Fast-paced and brimming with action, menace and suspense, Thirteen is a truly gripping and gritty thriller.

Born at midnight in London, on the stroke of the new millennium, Adam is the target of a cult that believes boys born on this date must die before the end of their thirteenth year. Twelve boys have been killed so far. Coron, the crazy cult leader, will stop at nothing to bring in his new kingdom. And now he is planning a bombing spectacular across London to celebrate the sacrifice of his final victim… Adam.

Tom Hoyle is the pseudonym of the headmaster of a North London boys’ school and Thirteen, the start of a series, is his first book. ‘I wanted every chapter to be dramatic and engaging,’ he says, ‘the literary equivalent of a modern action film, something that even the most reluctant readers in my English class would want to pick up.’

Don’t miss the ride into a contemporary brand of hell…

(Macmillan, paperback, £6.99)

Unforgotten by Jessica Brody

If the Bourne Identity – but with a delicious romantic twist – floats your boat, check out the second part of Jessica Brody’s captivating sci-fi teen trilogy about cloning, manipulated memories and heart-stopping romance,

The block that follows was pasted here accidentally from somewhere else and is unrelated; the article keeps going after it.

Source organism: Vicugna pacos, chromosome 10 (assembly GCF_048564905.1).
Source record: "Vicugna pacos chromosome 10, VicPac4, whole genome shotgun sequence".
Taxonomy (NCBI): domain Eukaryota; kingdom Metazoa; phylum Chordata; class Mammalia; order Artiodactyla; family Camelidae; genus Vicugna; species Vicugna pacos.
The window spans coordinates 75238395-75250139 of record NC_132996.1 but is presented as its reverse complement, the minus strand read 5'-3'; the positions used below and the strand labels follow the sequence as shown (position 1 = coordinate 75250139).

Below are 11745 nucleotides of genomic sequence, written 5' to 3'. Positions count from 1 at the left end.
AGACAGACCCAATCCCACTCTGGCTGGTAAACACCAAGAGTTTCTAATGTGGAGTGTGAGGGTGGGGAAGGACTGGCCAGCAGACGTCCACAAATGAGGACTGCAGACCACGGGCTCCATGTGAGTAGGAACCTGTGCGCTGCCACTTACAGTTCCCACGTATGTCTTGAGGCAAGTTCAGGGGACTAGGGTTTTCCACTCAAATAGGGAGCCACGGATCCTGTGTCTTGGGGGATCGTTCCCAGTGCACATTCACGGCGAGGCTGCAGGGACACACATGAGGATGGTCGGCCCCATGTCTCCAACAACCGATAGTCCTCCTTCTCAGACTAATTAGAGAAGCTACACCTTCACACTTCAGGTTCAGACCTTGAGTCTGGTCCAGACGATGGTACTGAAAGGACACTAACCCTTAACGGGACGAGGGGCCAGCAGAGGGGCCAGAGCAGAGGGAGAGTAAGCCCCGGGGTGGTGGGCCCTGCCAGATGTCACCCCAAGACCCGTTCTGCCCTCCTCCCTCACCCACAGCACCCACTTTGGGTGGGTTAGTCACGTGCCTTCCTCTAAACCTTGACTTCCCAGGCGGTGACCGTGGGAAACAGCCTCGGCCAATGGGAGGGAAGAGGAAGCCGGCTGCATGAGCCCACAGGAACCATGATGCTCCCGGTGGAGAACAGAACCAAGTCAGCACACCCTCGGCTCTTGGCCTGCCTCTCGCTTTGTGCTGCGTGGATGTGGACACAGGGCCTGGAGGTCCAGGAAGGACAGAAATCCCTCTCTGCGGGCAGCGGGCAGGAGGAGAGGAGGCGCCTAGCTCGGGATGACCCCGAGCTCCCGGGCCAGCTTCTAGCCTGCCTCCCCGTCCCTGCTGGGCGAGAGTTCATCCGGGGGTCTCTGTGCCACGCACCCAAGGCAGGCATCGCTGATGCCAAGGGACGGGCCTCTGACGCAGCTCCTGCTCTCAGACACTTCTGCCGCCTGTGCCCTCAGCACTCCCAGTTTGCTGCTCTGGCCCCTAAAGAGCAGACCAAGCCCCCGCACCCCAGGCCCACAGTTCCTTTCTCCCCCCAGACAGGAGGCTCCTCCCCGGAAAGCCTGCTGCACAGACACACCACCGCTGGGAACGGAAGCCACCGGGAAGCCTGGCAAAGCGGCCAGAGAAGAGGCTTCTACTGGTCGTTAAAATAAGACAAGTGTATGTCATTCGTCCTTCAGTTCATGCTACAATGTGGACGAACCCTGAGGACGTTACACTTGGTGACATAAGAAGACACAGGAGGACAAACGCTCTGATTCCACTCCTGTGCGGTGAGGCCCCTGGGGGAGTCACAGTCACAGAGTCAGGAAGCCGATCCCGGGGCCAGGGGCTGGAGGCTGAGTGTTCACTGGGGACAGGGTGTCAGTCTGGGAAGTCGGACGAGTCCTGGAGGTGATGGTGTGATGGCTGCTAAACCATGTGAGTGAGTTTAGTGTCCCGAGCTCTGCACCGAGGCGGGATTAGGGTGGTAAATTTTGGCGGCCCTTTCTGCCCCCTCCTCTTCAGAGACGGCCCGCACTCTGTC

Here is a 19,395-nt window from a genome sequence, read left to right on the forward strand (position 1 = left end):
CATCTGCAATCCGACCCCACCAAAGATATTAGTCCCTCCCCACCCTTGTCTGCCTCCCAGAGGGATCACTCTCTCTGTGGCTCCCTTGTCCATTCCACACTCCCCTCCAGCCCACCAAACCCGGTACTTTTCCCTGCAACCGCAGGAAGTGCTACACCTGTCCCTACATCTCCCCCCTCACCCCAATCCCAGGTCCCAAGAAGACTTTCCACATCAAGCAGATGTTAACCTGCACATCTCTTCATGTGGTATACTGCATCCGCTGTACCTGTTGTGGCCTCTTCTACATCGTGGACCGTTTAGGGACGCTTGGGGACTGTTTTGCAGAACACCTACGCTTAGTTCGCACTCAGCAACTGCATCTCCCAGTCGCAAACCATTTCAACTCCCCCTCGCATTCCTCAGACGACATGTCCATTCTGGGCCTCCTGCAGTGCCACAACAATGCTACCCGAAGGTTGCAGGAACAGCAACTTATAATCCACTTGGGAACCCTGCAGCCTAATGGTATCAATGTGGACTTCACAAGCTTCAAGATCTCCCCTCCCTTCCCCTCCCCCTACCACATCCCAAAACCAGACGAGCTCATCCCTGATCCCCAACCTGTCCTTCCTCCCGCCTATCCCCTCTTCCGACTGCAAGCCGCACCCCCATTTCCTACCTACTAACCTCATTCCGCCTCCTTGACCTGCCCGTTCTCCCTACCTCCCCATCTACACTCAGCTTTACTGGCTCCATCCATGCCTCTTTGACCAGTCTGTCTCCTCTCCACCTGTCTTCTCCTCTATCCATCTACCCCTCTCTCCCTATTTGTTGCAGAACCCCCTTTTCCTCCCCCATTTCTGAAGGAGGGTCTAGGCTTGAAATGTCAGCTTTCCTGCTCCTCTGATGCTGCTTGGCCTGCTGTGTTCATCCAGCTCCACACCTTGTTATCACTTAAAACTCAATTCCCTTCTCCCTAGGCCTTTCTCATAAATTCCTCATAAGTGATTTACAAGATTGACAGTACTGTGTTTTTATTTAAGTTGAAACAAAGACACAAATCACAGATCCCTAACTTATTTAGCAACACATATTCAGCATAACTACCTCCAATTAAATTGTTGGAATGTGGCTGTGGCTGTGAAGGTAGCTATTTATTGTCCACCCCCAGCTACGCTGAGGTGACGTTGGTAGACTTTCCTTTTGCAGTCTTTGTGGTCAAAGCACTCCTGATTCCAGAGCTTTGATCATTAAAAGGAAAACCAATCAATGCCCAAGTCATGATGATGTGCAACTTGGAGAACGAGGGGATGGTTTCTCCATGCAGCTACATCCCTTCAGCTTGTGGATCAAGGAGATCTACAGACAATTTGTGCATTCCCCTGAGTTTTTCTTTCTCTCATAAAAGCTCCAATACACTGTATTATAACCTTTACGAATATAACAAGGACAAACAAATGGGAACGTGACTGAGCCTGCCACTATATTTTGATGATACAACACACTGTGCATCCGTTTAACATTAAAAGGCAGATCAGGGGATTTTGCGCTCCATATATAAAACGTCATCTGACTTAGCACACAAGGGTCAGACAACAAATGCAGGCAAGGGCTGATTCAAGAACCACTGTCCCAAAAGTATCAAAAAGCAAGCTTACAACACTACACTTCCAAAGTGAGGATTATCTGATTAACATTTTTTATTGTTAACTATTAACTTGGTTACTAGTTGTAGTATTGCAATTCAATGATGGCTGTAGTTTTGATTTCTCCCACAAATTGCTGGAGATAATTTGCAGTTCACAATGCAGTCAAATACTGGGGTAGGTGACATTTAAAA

In the opening book, Unremembered, we met Seraphina (Sera), the only survivor of a plane explosion who woke up in hospital with no memory. The only clue to her identity was a mysterious boy Zen who claimed she was part of a top-secret science experiment.

In Unforgotten, we find her hoping that she is finally safe from the horrors of her past after a daring escape from the scientists at Diotech who created her. But new threats await her and Zen. At every turn, Zen falls prey to a mysterious illness and Sera’s extraordinary abilities make it more and more difficult to stay hidden.